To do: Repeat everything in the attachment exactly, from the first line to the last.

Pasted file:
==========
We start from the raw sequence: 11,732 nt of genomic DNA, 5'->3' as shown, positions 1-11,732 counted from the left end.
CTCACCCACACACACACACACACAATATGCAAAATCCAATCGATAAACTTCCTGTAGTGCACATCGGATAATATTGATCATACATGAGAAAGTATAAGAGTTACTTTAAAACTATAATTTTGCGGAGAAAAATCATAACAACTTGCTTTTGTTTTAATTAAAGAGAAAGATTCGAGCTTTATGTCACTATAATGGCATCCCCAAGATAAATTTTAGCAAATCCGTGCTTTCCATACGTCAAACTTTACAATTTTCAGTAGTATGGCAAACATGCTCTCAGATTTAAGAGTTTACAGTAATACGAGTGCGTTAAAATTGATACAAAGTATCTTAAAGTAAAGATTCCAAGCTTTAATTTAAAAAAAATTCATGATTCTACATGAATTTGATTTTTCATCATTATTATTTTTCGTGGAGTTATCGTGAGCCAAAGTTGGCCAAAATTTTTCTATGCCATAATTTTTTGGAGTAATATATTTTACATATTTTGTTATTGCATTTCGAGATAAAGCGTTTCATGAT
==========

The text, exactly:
We start from the raw sequence: 11,732 nt of genomic DNA, 5'->3' as shown, positions 1-11,732 counted from the left end.
CTCACCCACACACACACACACACAATATGCAAAATCCAATCGATAAACTTCCTGTAGTGCACATCGGATAATATTGATCATACATGAGAAAGTATAAGAGTTACTTTAAAACTATAATTTTGCGGAGAAAAATCATAACAACTTGCTTTTGTTTTAATTAAAGAGAAAGATTCGAGCTTTATGTCACTATAATGGCATCCCCAAGATAAATTTTAGCAAATCCGTGCTTTCCATACGTCAAACTTTACAATTTTCAGTAGTATGGCAAACATGCTCTCAGATTTAAGAGTTTACAGTAATACGAGTGCGTTAAAATTGATACAAAGTATCTTAAAGTAAAGATTCCAAGCTTTAATTTAAAAAAAATTCATGATTCTACATGAATTTGATTTTTCATCATTATTATTTTTCGTGGAGTTATCGTGAGCCAAAGTTGGCCAAAATTTTTCTATGCCATAATTTTTTGGAGTAATATATTTTACATATTTTGTTATTGCATTTCGAGATAAAGCGTTTCATGAT